They are basically a stiff brownie batter, made into biscuits. They are very chocolaty but not bitter at all, chewy but crisp on the outside… Yum. They are a bit messy to shape but if you don’t mind licking your chocolaty fingers once the batch is in the oven, this recipe is for you.

For 30 biscuits, you’ll need:

– 115g of dark chocolate
– 90g of flour
– 25g of cocoa powder
– 1 tsp of baking powder
– 60g of butter
– 150g of sugar
– 40g of milk
– 1 egg
– 60g of icing sugar, to coat

Melt the chocolate on its own and leave it to cool.

Cream butter and sugar until white and fluffy. Add the egg and melted chocolate and carry on mixing.

Sieve flour, cocoa and baking powder together in a bowl.

Add half of it to the chocolate mixture, then the milk and then the rest of the powders.

Leave the mix in the fridge for at least 2 hours.

Preheat the oven at 180C.

Take your dough and form walnut size balls, coat them in icing sugar and put on a tray. Space your balls at least 2 inches from each other.

Bake for 15 minutes. Do not leave them for more than that, they will look too soft but they will firm up when they cool down.

Eat cold.

chocolate biscuits

Mylène

A sold-out Christmas

This year, Christmas was CRAZY!! We ran out of boxes for our macarons and couldn’t get anymore from our French supplier. We also got a very very very big order for the beginning of january (but we are not aloud to say anything yet – top secret) so we didn’t really have any time for anything else.

So as you can imagine, I have very little time to sit down, have a cup of tea and write something. This is why I’m not going to give you a full recipe but only a great idea.

I made a starter for christmas eve, as all the family was at home. It was a first and I’ll definitly make it again.

On the day before, I made a mushroom and courgette risotto, I cooked it a tiny bit more than I would normally do as I needed to be able to shape it afterwards.

I left it in the fridge overnight.

About 30 mins before serving…

make balls with the risotto, about the size of an egg.

Coat the balls first with flour, then with lightly beaten egg and then with breadcrumbs.

Deep fry them until golden brown. (To keep them warm, leave them in an oven).

You can present them with some rocket, lettuce and watercress.

Everybody really loved them, they looked a lot like scotch eggs so they have a bit of a surprise effect. For any occasion’s starter, it’s really great and not too filling.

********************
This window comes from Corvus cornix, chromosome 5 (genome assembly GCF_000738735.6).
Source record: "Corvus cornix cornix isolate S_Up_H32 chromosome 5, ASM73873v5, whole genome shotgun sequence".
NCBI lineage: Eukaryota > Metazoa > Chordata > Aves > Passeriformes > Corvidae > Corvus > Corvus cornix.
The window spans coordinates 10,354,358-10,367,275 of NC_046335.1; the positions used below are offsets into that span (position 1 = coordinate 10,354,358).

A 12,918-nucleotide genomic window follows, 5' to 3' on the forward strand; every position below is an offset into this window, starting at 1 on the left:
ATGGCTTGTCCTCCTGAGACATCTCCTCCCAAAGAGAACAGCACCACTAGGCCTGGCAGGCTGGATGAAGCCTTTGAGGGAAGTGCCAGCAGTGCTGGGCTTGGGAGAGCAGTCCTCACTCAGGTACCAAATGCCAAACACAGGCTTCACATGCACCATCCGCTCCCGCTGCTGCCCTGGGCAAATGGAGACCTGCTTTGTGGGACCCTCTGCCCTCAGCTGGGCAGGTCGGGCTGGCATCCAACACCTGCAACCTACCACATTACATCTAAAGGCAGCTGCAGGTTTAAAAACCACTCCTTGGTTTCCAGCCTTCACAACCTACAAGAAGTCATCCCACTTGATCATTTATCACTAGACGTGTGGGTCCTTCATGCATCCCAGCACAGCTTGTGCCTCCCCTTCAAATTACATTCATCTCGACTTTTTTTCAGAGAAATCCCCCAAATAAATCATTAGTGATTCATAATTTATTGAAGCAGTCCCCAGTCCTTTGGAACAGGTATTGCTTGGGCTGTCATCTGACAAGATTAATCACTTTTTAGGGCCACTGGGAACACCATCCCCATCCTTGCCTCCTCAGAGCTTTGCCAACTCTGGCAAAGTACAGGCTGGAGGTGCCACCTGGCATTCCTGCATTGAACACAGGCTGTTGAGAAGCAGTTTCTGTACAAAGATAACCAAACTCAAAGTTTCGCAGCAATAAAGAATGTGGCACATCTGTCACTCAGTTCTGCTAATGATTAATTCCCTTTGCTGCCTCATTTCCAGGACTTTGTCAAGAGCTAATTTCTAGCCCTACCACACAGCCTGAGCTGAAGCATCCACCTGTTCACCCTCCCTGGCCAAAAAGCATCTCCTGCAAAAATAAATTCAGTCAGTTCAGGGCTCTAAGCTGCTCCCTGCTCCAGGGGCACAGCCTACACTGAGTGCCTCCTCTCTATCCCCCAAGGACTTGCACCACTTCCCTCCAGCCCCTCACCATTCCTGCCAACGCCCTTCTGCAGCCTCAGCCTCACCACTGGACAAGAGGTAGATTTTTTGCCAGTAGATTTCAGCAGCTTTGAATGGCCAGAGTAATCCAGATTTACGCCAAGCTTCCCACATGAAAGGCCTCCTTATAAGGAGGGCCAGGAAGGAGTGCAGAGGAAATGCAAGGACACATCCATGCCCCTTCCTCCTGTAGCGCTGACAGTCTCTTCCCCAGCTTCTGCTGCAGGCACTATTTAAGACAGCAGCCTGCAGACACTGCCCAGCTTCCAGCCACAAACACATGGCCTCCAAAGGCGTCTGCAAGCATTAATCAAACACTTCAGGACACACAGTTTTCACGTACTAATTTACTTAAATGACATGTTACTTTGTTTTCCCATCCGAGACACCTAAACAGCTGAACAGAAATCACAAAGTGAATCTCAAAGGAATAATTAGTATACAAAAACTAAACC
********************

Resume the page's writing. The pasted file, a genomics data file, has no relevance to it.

Mylene

Chocolate & chilli bread

For the chocolate week, I wanted to make something savoury with chocolate.

Sadly, most of the dishes I found that use chocolate as savoury weren’t vegetarian, so I thought of bread.

This chilli and chocolate bread can be used as savoury or sweet.
I chopped my chocolate so fine that you don’t get big chunks of it that are really sweet. I also used very dark chocolate.

This bread is not too hot at all, it makes the chilli stand out but doesn’t overpower the whole thing.

For a big loaf, you’ll need:

– 500g of strong flour
– 10g of salt
– 12g of dried yeast
– a splash of olive oil
– 340ml of water
– 1 tsp of flaked dried chilli
– 2 tbsp of very finely chopped chocolate

Put the flour, salt, chillies and yeast into a bowl and mix well.

Add the oil and water and knead for about 10min until smooth and elastic.

Add the chocolate and knead for another 2min.

Put the dough in a floured bowl, cover it with cling film and leave it to raise for an hour.

Put the raised dough on your work top and knead it for a minute to knock the air out.

Shape your bread as desired; I usually make mine plaited.
Put the bread on a baking sheet, cover it with a tea towel and leave for an other hour.

Preheat the oven to 200°C, egg-wash the bread if you want and cook it for 25min or until golden brown.

Eat toasted with butter, jam, cheese or just as it is.

finished loaf

Mylène

Holidays in Brittany

This summer, we went to visit my family in Brittany in the family house I grew up in.
We had such a lovely time all together, the weather wasn’t the best but we made up for it with a lot of time just enjoying the company of each other.

I don’t really have any recipe to share from the holiday, only ideas.

As my little sister and brother love salted caramel, they were jumping around when I told them I could make some just as good as the one they buy at the supermarket, “Before you leave, can you make 1..no 3…no 8 jars of it pleeeease?” they pleaded.

So to make them extra happy I made salted caramel ice cream as my mum has an ice cream machine.

I followed a plain vanilla ice cream recipe and added a portion of salted caramel sauce (you can find the recipe on my last post).

At the last minute some more people arrived to eat with us so my “6 servings” ice cream became a “10 servings”.
To serve my ice cream, I sprinkled some crushed shortbread and put a little curl of chocolate on it.
I think it made all the difference.

Also, we had crêpes made on a special breton pan. Nearly all the older folks in my family make them.
They make it look so easy but when I have a try, it comes out looking more like mangled lace than pancake!

It’s a tradition to have buckwheat pancake batter as a savoury and a slightly sweet wheat batter for sweet.
I’m useless at making Crêpes Bretonnes. To make them properly, you need a lot of practise.
My mum is always saying that I should buy a pan and make them in the UK. I don’t think I’ll be motivated enough to practise regularly but who knows? Maybe one day soon….

Watch this space.

Mylène